Holiday Depression: How to Overcome The Holiday Blues

The doubleheader holiday is drawing near, and maybe you can’t help but feel depressed. Everyone is excited, but you don’t know how to overcome the holiday blues. Although “winter blues” isn’t a clinically recognized disorder, the holiday period has many potential depression triggers.

There’s an insane array of activities — shopping, family dinners, cooking, travelling, and so many more. Due to reasons like financial constraints and loneliness, even with all of the activities, you may feel depressed. Eventually, you’re likely not to make it to the festivals. It may surprise you to know there are others like you.

Several people struggle with anxiety during the festive period. If you’re getting addiction treatment or in the middle of recovery, this anxiety and depressive feelings can start you on a fast track to relapse. 

However, there’s no reason you have to tow this path. In this article, we’ll walk you through ways to avoid the holiday blues that can probably lead to addiction relapse. First, we will take a look at the causative factors behind the holiday blues.

Causes of Holiday Blues 

Several factors can trigger depression during the festive period. To avoid holiday blues, you need to know the possible roots of the problem. This will allow you to quickly take preventive actions if need be.

Loss of a loved one 

Suppose you’ve just recently lost someone close or a family member. Sometimes, this grief can spill over into depressive thoughts and feelings. 

Loneliness 

If your family or partner lives far away, it can be challenging to prevent addiction relapse during the holidays, especially when you’re going through a rough time. At the same time, yearning for company, lonely individuals may isolate themselves and get more anxious in the process.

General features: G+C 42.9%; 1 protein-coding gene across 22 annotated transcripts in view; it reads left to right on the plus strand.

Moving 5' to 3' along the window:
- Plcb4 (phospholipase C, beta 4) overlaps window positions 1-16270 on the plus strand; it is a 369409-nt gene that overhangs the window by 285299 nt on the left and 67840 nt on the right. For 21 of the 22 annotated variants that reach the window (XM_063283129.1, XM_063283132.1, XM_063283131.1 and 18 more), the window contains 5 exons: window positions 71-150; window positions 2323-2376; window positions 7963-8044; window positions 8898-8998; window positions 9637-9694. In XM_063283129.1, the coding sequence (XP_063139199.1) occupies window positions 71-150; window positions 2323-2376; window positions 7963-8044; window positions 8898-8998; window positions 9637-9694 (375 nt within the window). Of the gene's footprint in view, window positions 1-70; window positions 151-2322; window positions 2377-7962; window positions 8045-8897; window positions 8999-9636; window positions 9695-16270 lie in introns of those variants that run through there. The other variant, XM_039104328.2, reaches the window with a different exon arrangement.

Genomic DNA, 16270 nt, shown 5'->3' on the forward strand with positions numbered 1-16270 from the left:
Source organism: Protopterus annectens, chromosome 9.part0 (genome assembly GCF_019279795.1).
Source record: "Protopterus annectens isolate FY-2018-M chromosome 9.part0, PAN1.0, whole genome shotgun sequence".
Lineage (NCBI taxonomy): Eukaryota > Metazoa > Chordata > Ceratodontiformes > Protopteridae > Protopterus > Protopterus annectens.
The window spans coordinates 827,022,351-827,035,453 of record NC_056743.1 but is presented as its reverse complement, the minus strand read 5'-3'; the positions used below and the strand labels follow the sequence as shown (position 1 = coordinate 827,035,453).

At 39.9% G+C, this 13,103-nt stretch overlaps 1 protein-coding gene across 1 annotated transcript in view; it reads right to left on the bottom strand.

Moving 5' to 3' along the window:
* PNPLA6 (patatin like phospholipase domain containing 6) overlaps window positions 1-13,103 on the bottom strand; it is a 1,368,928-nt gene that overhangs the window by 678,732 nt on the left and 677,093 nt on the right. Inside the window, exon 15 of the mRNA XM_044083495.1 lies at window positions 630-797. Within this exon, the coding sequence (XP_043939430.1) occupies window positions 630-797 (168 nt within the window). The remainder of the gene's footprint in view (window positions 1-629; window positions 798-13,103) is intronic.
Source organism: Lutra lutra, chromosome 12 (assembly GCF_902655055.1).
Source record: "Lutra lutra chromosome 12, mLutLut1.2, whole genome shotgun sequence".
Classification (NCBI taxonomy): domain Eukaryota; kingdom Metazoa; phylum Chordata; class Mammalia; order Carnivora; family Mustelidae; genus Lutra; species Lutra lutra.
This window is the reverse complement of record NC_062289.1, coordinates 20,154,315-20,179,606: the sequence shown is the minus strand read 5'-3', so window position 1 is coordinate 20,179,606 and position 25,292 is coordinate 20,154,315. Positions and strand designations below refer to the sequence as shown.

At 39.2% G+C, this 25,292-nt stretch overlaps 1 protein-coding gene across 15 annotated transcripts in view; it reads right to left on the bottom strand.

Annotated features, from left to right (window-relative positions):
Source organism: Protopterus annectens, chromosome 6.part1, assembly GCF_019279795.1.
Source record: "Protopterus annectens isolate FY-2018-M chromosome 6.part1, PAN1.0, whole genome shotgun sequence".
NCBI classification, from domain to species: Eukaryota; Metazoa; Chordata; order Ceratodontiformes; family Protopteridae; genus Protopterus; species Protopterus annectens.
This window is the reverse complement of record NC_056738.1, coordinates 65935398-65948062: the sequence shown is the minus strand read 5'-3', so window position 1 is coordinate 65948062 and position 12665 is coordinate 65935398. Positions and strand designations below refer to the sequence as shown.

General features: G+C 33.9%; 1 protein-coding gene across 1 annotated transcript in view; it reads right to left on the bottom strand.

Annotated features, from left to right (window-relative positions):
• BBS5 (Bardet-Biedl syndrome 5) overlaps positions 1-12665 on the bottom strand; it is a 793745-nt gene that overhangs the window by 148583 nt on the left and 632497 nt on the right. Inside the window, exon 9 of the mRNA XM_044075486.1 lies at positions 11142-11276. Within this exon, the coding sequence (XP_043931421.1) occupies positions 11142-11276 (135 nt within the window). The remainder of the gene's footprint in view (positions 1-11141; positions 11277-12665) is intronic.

Financial issues

Overcome The Holiday Blues

Money is a big part of the festive period. If you’re struggling to pay your bills, you’ll lose interest in the holidays. Plus, the buzz from never-ending parties and family obligations can lead to stress and negative feelings.

Missing past experiences 

Memories are a significant part of our lives. If your current living conditions aren’t favourable, you may be stuck hoping for the joyful moments in your past life. 

How to Overcome the Holiday Blues 

You can enjoy the festive season more than you anticipated. The good thing is, there are several tips you can follow on how to overcome the holiday blues. Indeed, if you follow these tips, you won’t have to be feeling blue when everyone is dressed in red and green. 

Reach out to people 

Isolation is a significant risk basis for sadness. The thing is, when we’re sad, we tend to hide at home. It can be worse when you’re apart from your family for a holiday. Undoubtedly, you’ll find it hard to connect with anyone physically and socially. 

Seek out friends and colleagues who can offer companionship. Besides, you can host a holiday party for your friends and neighbours at your place. Volunteering for things you are interested in may also raise your mood and connect you to new people.

Just ensure you’re not holed up if you’re lonely. For those getting drug rehab treatment in Vancouver, there are many viable options for company. 

For instance, you can invite a friend over, join a support group, call people you’re missing, or even visit a counsellor. These positive activities can take over your time, distracting you from negativity.

Exercise regularly 

Overcome The Holiday Blues

Constant exercise is a great tip for how to overcome the holiday blues. Researchers have found that exercise plays a significant role in reducing depression and preventing relapse. 

So, grab a bottle of water and hit the gym. A quick 15-minute physical activity will increase your heart rate and release feel-good hormones (dopamine). Moreover, you don’t have to overwork yourself on the treadmill to realize the benefits. A simple activity like strolling can trigger enough dopamine release to keep the holiday blues away. 

Be realistic